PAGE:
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Cards for Prisoners

Prisoner Alert

October 4th is “World Card Making Day.” The day is a good time to start making greeting cards for Thanksgiving and Christmas.

To learn about how you can send cards to bless Christian prisoners around the world, visit the “Writing to Prisoners” page on www.prisoneralert.com. The site also tells the stories of prisoners to whom you can send cards or letters.

When making a card or writing a letter, take your time and do your very best work. Your mail can be a witness to non-Christians as well as an encouragement for a prisoner.

“Whatever you do, do well” (Ecclesiastes 9:10, NLT).


Make Plans for IDOP

IDOP 2014 IDOP 2014

Invite your family, friends, and church group to participate in The International Day of Prayer for the Persecuted Church (IDOP) on November 2, 2014.

A 2014 Kids of Courage Lesson Plan and resources for children and young adults are available for free download in the Downloads section.

Hebrews 13:3
Remember them that are in bonds, as bound with them; and them which suffer adversity, as being yourselves also in the body.


God’s Prisoner: The Story of Richard Wurmbrand

God's Prisoner

Richard and Sabina sat in a concert hall filled with pastors, priests, and bishops. One by one, they stood up and praised not God, but a government leader who hated the church.

Sabina leaned over and whispered, “Richard, so many pastors are afraid to stand up for God.”
“If I take a stand, I may be arrested,” said Richard. “This is not the time to be afraid,” replied Sabina.

Richard stood up and walked to the stage. “How can we obey a government that closes our churches and won’t let us own a Bible? We must defend our God!”

The crowd stood up. Some shook their fists and yelled at Richard. Others cheered his courage to stand up for Christ. Richard knew that the police could arrest him any day.

The excerpt above is from God’s Prisoner: The Story of Richard Wurmbrand available at VOM Books.

Note: Pastor Wurmbrand was arrested, and he spent a total of 14 years in Romanian prisons before leaving the country and starting the ministry which later became The Voice of the Martyrs.


Standing with the Christians in Iraq

I-Am-N

Do you remember the story of Jonah and the big fish? Jonah was running from God, who wanted him to warn the evil people of Ninevah that they would be destroyed. After Jonah’s adventure in the sea, he obeyed God and warned the people. They repented of their sins and were not destroyed at that time.

The biblical city of Ninevah is in ruins today. But nearby is the city of Mosul, Iraq. Earlier this year radical Muslims warned all the Christians in Mosul to either leave the city or to become Muslims. “I am confused and sad,” said an Iraqi Christian. Thousands of Christians fled their homes in Mosul.

The radical Muslims marked the homes of Christians with a “nun” symbol. Nun, pronounced “noon,” is a letter in the Arabic alphabet. The Muslims use the symbol to stand for “Nazarenes,” an Arabic term used to insult Christians.

Christians around the world began using the symbol not as an insult, but to show that they supported the Mosul Christians in their struggle.

Hebrew 13:3 says, “Remember them that are in bonds, as bound with them; and them which suffer adversity, as being yourselves also in the body.” How will you remember persecuted Christians this week?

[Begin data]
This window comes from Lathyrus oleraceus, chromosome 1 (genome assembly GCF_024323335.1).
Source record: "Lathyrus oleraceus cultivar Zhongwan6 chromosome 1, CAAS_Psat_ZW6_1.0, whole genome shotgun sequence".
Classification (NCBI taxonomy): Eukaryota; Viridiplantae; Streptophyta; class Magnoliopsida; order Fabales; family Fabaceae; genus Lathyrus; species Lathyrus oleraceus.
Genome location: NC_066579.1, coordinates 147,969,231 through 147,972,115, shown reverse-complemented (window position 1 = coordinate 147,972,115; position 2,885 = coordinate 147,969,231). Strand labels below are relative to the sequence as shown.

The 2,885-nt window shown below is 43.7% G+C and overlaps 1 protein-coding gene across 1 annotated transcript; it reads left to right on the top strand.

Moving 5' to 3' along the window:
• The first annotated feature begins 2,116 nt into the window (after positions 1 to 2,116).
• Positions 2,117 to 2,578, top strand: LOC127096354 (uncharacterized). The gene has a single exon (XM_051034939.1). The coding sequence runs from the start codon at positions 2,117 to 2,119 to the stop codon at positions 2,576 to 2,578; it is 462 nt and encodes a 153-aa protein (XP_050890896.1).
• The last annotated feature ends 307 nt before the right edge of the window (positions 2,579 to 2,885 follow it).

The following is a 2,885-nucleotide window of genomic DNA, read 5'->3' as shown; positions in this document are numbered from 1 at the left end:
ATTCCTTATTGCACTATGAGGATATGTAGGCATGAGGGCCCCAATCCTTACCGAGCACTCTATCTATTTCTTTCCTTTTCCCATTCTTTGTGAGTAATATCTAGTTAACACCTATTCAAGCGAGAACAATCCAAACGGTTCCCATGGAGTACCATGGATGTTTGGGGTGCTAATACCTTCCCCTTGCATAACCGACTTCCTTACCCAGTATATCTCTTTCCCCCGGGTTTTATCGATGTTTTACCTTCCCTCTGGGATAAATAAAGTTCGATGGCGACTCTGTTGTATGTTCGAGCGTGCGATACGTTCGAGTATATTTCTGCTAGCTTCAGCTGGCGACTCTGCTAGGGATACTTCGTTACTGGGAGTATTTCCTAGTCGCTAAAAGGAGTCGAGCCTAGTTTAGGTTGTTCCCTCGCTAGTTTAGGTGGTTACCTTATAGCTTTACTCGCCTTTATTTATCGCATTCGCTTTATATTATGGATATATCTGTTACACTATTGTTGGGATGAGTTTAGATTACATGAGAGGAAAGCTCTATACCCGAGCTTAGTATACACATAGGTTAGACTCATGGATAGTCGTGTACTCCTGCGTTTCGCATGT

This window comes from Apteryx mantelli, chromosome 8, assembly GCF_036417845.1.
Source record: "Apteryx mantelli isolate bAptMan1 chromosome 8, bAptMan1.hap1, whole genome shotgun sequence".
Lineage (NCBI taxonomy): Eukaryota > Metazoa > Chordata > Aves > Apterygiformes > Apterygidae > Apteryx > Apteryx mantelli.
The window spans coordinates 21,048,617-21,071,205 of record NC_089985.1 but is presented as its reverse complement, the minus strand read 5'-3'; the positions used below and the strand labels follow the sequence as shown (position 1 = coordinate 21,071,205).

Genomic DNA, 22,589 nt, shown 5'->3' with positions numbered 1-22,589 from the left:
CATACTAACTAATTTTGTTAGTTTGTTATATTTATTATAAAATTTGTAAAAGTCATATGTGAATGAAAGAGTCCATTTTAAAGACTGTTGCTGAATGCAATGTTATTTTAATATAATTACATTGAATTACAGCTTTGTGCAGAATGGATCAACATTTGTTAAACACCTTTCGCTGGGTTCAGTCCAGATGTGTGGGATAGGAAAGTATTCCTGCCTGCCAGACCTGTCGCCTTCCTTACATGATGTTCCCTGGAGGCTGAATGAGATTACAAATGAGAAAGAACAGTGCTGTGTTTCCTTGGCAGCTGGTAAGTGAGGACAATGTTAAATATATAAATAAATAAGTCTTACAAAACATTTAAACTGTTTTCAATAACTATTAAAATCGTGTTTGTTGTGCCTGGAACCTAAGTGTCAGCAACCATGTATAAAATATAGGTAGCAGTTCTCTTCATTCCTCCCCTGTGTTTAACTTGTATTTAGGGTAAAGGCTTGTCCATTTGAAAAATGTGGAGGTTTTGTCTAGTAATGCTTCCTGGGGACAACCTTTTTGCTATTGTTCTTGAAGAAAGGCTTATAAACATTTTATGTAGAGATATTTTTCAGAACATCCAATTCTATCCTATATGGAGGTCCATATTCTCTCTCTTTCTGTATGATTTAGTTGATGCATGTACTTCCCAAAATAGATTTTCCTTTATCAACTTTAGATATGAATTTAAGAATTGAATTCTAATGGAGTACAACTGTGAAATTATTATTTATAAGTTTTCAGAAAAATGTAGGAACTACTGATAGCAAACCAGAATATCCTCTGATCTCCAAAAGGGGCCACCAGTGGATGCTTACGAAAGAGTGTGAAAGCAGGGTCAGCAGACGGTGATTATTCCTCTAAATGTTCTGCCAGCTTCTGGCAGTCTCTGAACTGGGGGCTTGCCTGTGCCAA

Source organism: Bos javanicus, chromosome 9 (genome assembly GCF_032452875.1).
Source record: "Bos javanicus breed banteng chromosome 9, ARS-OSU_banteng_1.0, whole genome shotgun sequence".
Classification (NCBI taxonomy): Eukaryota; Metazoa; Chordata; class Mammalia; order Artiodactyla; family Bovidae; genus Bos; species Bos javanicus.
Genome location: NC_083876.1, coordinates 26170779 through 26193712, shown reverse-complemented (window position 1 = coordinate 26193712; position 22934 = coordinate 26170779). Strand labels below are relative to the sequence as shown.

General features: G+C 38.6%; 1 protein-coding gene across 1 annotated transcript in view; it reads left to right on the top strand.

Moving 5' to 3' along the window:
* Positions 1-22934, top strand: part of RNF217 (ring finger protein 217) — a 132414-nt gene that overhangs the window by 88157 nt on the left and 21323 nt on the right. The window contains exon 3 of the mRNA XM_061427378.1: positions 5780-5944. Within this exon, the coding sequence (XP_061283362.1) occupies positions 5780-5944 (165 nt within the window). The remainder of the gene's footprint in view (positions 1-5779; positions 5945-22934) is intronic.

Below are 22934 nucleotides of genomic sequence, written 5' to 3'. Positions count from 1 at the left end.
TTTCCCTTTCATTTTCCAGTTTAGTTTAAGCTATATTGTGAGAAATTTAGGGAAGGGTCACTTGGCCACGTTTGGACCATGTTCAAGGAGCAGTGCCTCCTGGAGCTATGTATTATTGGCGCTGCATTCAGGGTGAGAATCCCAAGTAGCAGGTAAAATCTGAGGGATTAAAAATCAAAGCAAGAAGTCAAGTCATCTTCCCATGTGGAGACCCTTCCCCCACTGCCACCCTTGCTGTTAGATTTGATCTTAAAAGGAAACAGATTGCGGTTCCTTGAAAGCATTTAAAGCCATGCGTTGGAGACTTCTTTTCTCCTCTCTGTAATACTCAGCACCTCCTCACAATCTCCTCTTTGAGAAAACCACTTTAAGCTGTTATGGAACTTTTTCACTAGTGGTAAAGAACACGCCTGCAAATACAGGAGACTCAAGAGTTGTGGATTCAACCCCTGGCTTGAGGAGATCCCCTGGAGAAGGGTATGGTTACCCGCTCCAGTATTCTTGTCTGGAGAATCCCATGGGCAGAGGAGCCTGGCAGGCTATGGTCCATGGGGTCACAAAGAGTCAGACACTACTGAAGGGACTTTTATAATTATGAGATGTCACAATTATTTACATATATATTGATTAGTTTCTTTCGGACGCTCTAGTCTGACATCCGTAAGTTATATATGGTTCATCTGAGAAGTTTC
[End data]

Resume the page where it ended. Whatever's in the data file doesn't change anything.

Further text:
(Find information about The Voice of the Martyrs’ “I-Am-N” T-shirt at www.i-am-n.com)


Praying for Those Who Trouble Us

Book

Christian History Institute, producers of Torchlighters children’s DVDs about Christian heroes, has published a 94-page book for children about Corrie ten Boom.

The following is an excerpt from the book.

BOOM! Corrie sat up suddenly in bed, startled. What was that? She thought. A bright flash followed by a loud boom erupted in the quiet night. As her bed shook, Corrie crawled quickly toward her window and peered outside. The sky glowed scarlet as bombs exploded on the ground just outside of her city of Haarlem.

Throwing on her bathrobe, Corrie hurried down the stairs to her sister’s room. [Corrie’s sister] Betsie was awake, sitting up in her own bed. The old house shook as more bombs fell.

“War!” they cried as they held each other in the dark.

The whole city quaked and skies flashed. Was this really happening? Corrie thought, frightened. What will become of our country if the Germans bring their hatred here? What will happen to Holland?

As these questions rolled around in her head, Corrie wondered if she was strong enough to trust in her God, even now.

“Corrie!” Betsie said, shaking Corrie from her thoughts. “Let’s go downstairs to pray.”

“Oh, yes,” Corrie agreed, and she followed Betsie to the kitchen.

Betsie grabbed Corrie’s hand as they knelt down to pray. Corrie prayed for all those she could think of, including their Queen Wilhelmina, and the Prime Minister, too. When Corrie finished, Betsie kept praying in a gentle, calm voice.

“God,” she said, “we pray for those German pilots in the planes right now. They’re also stuck in this great evil of hatred and violence. Please open their eyes to it and bless them.”

Corrie’s eyes snapped open. She stared at Betsie, shocked. How could she pray for those evil people? But Betsie prayed on. Corrie could tell that Betsie believed God’s grace was for everyone—even those who carried out Hitler’s awful plans.

“Oh Lord,” Corrie said as she closed her eyes once more. “Listen to Betsie, not me. I can’t pray for those men in the planes at all.”

To Think About
Read Matthew 5:43–48. How did Betsie show that she was committed to obeying God’s word in those verses?

The Torchlighters Biography Series: Corrie ten Boom is available at www.vombooks.com.


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